We are a commune of inquiring, skeptical, politically centrist, capitalist, anglophile, traditionalist New England Yankee humans, humanoids, and animals with many interests beyond and above politics. Each of us has had a high-school education (or GED), but all had ADD so didn't pay attention very well, especially the dogs. Each one of us does "try my best to be just like I am," and none of us enjoys working for others, including for Maggie, from whom we receive neither a nickel nor a dime. Freedom from nags, cranks, government, do-gooders, control-freaks and idiots is all that we ask for.
Brown Turkey used to be the toughest, but even it sometimes died here with a bad winter. With the Chicago Hardy, worst case is it dies to the ground but recovers rapidly from the roots and produces that summer. Hardy to Zone 5
Up north, figs tend to grow as shrubs rather than trees, reason being winter die-back. It doesn't matter. They produce a lot of fruit all summer given good loam, a little fertilizer, and plenty of sun. Mulch and water, especially the first year.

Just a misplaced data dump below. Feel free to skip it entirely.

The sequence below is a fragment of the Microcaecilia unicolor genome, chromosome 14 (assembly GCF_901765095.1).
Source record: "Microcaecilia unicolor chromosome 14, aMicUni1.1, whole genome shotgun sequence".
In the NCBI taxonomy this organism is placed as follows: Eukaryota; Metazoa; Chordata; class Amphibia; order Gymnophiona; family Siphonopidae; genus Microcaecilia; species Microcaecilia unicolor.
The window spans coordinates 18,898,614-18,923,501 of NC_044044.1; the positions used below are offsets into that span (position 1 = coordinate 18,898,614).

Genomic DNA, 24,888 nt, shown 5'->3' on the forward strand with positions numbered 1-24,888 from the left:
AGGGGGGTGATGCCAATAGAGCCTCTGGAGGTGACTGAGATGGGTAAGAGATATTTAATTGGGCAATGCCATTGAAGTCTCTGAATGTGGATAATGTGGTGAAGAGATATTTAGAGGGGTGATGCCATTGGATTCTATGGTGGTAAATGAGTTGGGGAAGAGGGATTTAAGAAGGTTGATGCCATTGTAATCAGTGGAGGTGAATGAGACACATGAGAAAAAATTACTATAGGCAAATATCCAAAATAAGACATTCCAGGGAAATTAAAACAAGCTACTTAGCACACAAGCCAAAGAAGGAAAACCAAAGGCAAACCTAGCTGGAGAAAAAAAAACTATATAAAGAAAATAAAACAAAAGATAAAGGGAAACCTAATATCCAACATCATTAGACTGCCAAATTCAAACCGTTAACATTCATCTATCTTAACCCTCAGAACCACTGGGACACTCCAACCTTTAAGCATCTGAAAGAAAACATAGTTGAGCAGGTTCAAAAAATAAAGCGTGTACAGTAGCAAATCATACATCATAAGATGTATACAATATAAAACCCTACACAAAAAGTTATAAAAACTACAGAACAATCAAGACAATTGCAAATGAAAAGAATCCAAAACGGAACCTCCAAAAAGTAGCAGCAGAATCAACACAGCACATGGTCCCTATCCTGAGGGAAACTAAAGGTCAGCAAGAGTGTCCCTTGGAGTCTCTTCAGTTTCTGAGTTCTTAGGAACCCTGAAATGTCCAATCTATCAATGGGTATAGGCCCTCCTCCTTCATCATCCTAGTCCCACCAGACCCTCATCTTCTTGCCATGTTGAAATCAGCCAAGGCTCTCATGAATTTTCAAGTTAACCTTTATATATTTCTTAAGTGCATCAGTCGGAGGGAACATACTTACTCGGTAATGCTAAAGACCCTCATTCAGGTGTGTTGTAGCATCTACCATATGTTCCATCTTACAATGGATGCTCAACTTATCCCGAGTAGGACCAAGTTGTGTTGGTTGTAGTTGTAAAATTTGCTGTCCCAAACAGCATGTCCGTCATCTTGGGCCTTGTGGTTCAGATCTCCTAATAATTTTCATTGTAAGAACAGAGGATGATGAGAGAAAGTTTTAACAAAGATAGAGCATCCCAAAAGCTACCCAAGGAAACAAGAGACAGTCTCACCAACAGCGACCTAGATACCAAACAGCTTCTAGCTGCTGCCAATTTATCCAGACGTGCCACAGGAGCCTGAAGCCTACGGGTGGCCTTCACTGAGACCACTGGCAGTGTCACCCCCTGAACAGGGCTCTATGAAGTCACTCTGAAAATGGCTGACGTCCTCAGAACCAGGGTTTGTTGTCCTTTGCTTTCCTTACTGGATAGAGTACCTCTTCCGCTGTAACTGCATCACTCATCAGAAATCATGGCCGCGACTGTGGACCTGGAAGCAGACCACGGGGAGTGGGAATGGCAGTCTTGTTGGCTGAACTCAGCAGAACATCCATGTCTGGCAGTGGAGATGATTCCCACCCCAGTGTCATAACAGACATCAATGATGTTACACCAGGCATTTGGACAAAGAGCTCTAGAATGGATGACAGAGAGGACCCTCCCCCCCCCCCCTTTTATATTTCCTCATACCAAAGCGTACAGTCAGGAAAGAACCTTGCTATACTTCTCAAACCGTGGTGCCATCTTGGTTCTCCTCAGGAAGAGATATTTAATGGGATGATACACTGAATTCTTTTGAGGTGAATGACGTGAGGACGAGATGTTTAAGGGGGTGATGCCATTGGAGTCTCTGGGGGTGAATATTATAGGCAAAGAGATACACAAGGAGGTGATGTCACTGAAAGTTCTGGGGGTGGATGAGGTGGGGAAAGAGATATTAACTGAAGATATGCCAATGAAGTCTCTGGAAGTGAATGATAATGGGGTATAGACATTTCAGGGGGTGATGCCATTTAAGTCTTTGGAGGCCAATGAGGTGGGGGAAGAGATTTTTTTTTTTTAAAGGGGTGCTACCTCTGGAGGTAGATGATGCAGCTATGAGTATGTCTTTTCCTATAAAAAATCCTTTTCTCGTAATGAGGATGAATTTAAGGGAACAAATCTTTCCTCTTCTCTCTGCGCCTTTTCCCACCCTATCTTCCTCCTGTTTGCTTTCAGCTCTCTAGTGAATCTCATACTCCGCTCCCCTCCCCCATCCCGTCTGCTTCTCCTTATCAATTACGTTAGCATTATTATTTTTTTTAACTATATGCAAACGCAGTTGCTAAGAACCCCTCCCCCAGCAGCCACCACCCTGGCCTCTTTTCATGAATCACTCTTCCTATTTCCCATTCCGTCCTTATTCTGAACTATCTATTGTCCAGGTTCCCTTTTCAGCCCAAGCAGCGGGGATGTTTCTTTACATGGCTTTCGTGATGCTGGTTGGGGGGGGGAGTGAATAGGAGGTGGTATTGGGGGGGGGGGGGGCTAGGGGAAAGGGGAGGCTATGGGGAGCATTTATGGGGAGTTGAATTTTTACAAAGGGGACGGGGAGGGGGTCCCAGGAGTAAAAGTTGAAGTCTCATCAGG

When ripe, pick 'em and eat them when hot from the sun.
I like to walk all the streets in the towns where I live or visit. I am always on the lookout for wild and abandoned food plants. I have found a few fig trees and interestingly no one seems to harvest the fruit but me. I found a persimmon tree on a side street near me. Black walnuts are everywhere but I have found numerous English walnut trees to harvest.
Damn global warming did a number on my fig trees the previous two winters with Yankee level freezes. Thankfully, this last winter wasn't big on global warming, it was just average. So I have hope. But they do grow back from a hard die back.
Maybe this year I can figure out why my Brown Turkeys aren't ripening. Might be a deer problem. Oddly the more delicate Petite Negra planted later does better.